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Cultural Districts

Supporting the City's Unique Communities

The designation and cultivation of cultural heritage districts in San Francisco is an important tool to protect the broad array of tangible and intangible elements that define a community’s cultural character — buildings, plazas, parks, murals, festivals, and other traditions, groups, and institutions. Supported by hotel tax revenue and guided by tailored strategies to address the needs of each community, ten cultural districts across the city have been designated since 2014:

Japantown Cultural District

Western Addition, est. 2013. Japantown Cultural District works to preserve a culturally-regenerative, economically-vibrant, and authentic neighborhood who welcomes all, and aims to serve Japanese and Japanese American communities for many future generations to come.

Calle 24 (Veinticuatro) Latino Cultural District

Mission District, est. 2014. Calle 24 is in the center of San Francisco’s Historic Mission District. It runs along a tree-lined street known as “El Corazón de la Misión”, or “The Heart of the Mission.” The stretch of 24th Street running from Mission Street to Potrero Avenue boasts a vast number of colorful and unique specialty stores, restaurants, taquerias, Mexican bakeries, fresh produce grocers, butchers, cafes, and art galleries, as well as the greatest concentration of murals and Latino Businesses in the city.

SoMa Pilipinas – Filipino Cultural District

South of Market, est. 2016. The SOMA Pilipinas Filipino Heritage District is a celebration of the love, pride and people power of generations of Filipinos in San Francisco and beyond.

Transgender Cultural District

Tenderloin, est. 2017. The mission of the Transgender District is to create an urban environment that fosters the rich history, culture, legacy, and empowerment of transgender people and its deep roots in the southeastern Tenderloin neighborhood. The transgender district aims to stabilize and economically empower the transgender community through ownership of homes, businesses, historic and cultural sites, and safe community spaces.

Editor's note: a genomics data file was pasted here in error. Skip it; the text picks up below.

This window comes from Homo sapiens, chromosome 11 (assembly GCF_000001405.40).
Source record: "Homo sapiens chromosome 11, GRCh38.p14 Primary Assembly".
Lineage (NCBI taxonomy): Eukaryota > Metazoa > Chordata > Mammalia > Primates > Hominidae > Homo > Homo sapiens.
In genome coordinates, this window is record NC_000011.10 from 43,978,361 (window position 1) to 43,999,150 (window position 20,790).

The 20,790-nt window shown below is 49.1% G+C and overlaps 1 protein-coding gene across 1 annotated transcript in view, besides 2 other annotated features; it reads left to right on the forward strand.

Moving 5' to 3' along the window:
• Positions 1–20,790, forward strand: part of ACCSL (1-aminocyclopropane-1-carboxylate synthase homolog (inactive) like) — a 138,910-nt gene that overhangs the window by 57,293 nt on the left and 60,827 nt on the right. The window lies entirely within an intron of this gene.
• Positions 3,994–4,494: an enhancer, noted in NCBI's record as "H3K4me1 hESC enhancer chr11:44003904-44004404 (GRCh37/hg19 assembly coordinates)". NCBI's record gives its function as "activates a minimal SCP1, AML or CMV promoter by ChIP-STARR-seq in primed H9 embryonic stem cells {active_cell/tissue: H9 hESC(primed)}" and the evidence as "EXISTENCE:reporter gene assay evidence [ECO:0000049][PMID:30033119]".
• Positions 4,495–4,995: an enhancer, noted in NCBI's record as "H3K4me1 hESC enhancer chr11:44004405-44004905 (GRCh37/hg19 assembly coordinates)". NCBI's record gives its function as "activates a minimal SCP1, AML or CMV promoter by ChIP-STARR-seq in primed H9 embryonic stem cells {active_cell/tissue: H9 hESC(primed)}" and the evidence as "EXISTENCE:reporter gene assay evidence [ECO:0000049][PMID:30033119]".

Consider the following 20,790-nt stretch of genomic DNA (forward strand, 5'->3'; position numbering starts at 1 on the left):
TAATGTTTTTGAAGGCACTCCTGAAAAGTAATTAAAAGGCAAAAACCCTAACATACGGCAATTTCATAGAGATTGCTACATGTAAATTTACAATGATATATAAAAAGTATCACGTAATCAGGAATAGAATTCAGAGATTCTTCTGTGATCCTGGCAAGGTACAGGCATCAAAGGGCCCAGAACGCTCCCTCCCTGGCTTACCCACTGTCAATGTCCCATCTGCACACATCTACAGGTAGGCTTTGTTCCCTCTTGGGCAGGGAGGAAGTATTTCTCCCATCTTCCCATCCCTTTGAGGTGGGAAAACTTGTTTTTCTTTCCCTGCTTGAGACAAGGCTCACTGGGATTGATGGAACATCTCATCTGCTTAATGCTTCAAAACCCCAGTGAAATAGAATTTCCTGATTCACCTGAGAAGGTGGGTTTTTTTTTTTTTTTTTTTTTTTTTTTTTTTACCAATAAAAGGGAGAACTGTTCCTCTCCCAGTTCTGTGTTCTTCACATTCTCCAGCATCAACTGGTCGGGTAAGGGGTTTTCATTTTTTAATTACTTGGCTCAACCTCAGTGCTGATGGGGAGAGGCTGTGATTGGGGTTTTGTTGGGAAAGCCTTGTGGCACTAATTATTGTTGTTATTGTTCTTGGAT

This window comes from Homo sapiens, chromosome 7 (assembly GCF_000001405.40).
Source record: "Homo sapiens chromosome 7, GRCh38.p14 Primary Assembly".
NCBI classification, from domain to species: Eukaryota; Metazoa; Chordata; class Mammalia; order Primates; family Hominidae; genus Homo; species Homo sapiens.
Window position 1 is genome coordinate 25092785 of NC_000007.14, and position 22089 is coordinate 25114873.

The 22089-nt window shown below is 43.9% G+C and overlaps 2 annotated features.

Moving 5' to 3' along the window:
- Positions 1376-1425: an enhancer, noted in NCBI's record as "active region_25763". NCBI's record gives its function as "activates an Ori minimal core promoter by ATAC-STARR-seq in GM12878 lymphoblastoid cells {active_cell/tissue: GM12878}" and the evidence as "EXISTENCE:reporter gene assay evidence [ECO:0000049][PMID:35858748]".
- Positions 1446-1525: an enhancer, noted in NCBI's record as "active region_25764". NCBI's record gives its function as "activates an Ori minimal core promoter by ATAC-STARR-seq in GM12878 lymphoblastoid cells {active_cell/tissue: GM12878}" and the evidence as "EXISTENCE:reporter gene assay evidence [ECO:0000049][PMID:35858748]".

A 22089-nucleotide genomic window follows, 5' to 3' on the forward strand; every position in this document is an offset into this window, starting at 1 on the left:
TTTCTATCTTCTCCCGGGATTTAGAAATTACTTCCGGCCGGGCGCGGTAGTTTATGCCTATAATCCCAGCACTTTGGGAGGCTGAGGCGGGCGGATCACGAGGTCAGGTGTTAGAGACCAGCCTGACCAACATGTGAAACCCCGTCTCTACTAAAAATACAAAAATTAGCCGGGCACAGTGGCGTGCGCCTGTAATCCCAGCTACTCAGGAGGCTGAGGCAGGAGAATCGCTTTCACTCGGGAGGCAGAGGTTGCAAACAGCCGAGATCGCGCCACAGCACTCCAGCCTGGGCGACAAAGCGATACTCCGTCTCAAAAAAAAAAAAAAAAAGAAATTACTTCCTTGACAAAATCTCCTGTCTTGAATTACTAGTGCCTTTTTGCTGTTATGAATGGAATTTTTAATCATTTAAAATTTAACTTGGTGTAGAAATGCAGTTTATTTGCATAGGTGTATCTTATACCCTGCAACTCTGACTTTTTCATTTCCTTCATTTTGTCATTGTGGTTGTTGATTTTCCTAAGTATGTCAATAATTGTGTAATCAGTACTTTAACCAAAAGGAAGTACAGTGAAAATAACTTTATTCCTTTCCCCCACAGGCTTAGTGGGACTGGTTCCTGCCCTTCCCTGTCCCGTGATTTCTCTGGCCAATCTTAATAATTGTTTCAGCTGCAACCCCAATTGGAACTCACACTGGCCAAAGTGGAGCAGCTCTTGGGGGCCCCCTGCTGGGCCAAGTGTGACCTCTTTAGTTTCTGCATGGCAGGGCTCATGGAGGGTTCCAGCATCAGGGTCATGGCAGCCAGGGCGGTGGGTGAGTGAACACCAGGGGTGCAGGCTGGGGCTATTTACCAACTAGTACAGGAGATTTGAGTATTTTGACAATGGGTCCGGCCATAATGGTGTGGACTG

Leather & LGBTQ Cultural District

South of Market, est. 2018. The world’s first city-recognized LEATHER & LGBTQ Cultural District.

African American Arts and Cultural District (SFAAACD)

Bayview Hunters Point, est. 2018. The vision of the San Francisco African American Arts & Cultural District (SFAAACD)  is a robust, economically vibrant Black community that adds to the rich cultural tapestry of San Francisco.  Our mission is to advance, cultivate, enrich and advocate for African-American equity, cultural stability, vibrancy, and economic vitality in San Francisco’s African-American Arts & Cultural District.

Core Areas Of Focus include Preserving Cultural Assets and Arts, Advocating for Economic Vitality and Sustainable Business, Advocating for Health and the Environment and Improving the Quality of Life.

Castro LGBTQ Cultural District

Castro District, est. 2019. The Castro LGBTQ Cultural District (CQCD) is committed to preserving, sustaining, and promoting the rich cultural legacy of the Castro and its significance to San Francisco’s LGBTQ+ community and beyond. Our goals are to highlight the structures and sites important to our history; foster racial, ethnic, gender and cultural diversity among residents and businesses; and create a safe, beautiful, and inclusive space for LGBTQ+ and allied communities, to visit from around the world and call the Castro home.

American Indian Cultural District

Mission District, est. 2020. The American Indian Cultural District (AICD) is the first established Cultural District of its size in the United States dedicated to recognizing, honoring, and celebrating the American Indian legacy, culture, people, and contributions.

Sunset Chinese Cultural District

Sunset District, est. 2021. The SCCD will preserve the authenticity and cultural richness of the Sunset neighborhood. Visit the SCCD on Facebook. 

Pacific Islander Cultural District

Visitacion Valley, est. 2022.

Since 2021, we have engaged in focused partnerships with two cultural districts: The American Indian Cultural District and the Sunset Chinese Cultural District. These efforts put Heritage in touch and on the radar of many other groups, government agencies, and local constituencies, broadening our impact and community while furthering our preservation mission.

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